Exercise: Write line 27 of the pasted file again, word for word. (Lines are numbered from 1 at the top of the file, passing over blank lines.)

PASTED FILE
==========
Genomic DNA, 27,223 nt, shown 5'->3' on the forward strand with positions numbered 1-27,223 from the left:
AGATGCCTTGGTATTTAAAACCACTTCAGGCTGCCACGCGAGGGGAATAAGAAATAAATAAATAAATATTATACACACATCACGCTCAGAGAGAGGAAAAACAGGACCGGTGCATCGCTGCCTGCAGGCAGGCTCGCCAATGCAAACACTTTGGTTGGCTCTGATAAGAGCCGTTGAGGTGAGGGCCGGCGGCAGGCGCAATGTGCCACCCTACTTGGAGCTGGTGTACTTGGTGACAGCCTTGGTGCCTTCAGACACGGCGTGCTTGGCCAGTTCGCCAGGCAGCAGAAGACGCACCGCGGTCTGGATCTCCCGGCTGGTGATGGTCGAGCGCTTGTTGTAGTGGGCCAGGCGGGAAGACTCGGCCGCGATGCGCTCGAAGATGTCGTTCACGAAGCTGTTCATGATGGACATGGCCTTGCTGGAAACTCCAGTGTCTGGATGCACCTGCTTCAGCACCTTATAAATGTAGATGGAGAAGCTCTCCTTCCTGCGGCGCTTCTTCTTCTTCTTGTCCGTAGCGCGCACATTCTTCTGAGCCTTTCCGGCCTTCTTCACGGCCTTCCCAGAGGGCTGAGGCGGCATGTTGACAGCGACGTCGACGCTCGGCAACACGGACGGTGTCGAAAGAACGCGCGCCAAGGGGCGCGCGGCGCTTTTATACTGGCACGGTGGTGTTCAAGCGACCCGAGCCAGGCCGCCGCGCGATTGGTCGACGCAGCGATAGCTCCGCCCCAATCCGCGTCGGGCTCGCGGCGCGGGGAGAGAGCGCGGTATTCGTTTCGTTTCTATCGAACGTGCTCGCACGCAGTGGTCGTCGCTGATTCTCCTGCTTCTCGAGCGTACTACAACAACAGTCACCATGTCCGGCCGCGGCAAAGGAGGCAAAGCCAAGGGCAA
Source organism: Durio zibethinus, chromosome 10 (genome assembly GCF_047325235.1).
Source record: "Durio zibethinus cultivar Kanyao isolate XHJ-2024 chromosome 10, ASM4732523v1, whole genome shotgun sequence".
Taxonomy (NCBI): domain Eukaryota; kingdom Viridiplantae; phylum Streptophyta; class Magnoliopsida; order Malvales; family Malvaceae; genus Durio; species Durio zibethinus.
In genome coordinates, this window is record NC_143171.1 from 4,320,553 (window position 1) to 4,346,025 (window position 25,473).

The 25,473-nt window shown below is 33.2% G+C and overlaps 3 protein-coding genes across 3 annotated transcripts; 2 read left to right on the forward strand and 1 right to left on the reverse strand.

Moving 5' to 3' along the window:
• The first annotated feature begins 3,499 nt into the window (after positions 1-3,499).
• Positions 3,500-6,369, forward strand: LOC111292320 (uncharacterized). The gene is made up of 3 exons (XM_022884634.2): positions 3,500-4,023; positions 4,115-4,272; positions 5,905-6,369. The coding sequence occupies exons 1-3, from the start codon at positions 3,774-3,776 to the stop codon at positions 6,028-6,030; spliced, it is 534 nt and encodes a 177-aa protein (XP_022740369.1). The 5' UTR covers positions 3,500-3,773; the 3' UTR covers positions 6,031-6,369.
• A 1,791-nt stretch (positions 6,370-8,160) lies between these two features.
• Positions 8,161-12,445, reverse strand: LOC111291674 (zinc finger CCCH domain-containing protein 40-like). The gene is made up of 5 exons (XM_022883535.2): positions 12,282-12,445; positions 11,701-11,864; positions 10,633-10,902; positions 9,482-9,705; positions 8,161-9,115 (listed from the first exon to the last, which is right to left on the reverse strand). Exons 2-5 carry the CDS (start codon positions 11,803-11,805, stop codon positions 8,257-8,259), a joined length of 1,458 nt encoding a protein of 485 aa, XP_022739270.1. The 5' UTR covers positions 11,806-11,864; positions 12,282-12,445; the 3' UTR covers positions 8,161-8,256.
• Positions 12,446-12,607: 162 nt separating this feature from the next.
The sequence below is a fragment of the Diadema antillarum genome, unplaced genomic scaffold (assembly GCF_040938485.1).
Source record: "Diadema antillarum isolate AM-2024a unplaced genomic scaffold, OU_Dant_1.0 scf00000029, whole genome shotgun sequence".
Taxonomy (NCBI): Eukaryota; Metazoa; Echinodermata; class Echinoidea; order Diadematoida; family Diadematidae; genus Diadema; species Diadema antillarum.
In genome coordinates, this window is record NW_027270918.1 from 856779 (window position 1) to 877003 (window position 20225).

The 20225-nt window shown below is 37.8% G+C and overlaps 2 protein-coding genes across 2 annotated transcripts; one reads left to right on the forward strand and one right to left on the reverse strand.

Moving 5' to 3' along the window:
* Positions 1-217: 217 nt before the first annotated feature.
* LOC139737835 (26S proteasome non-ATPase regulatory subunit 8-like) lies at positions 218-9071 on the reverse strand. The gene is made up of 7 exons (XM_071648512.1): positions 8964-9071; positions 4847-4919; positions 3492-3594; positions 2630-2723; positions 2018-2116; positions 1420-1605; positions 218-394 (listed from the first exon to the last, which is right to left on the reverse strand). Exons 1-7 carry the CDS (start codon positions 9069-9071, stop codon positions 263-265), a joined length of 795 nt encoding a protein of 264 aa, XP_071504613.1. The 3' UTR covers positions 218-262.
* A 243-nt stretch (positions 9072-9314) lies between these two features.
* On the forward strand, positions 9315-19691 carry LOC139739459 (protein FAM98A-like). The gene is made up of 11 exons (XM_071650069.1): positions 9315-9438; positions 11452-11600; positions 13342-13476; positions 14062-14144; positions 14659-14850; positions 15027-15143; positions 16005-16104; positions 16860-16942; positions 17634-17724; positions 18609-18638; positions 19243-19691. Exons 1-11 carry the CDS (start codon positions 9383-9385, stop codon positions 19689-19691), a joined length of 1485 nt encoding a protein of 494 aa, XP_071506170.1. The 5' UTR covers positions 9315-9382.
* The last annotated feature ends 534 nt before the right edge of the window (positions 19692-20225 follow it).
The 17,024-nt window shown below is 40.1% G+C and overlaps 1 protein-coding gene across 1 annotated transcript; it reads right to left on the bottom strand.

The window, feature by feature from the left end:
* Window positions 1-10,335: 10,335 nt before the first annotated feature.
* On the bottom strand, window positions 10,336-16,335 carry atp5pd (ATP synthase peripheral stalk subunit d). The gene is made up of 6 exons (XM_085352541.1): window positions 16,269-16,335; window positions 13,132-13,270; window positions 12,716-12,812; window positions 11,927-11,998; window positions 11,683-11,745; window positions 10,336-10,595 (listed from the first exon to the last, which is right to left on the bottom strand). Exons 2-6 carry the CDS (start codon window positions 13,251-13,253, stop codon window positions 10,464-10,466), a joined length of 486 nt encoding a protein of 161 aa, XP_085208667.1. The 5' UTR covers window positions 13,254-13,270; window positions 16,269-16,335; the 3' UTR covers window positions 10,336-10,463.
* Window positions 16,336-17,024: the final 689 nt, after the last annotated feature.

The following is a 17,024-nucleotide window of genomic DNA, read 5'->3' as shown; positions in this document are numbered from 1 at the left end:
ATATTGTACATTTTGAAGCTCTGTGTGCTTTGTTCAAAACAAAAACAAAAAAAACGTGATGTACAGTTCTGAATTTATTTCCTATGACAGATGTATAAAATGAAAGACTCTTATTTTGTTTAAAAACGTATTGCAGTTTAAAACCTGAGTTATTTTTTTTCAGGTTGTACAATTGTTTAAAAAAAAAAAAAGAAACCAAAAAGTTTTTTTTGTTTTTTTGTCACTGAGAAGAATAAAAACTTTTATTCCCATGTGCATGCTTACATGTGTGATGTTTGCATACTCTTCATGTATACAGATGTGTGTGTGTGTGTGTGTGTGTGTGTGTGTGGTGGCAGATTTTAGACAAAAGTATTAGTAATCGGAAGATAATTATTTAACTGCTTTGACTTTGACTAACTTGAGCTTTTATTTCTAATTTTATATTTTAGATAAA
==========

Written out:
* Window positions 1-10,335: 10,335 nt before the first annotated feature.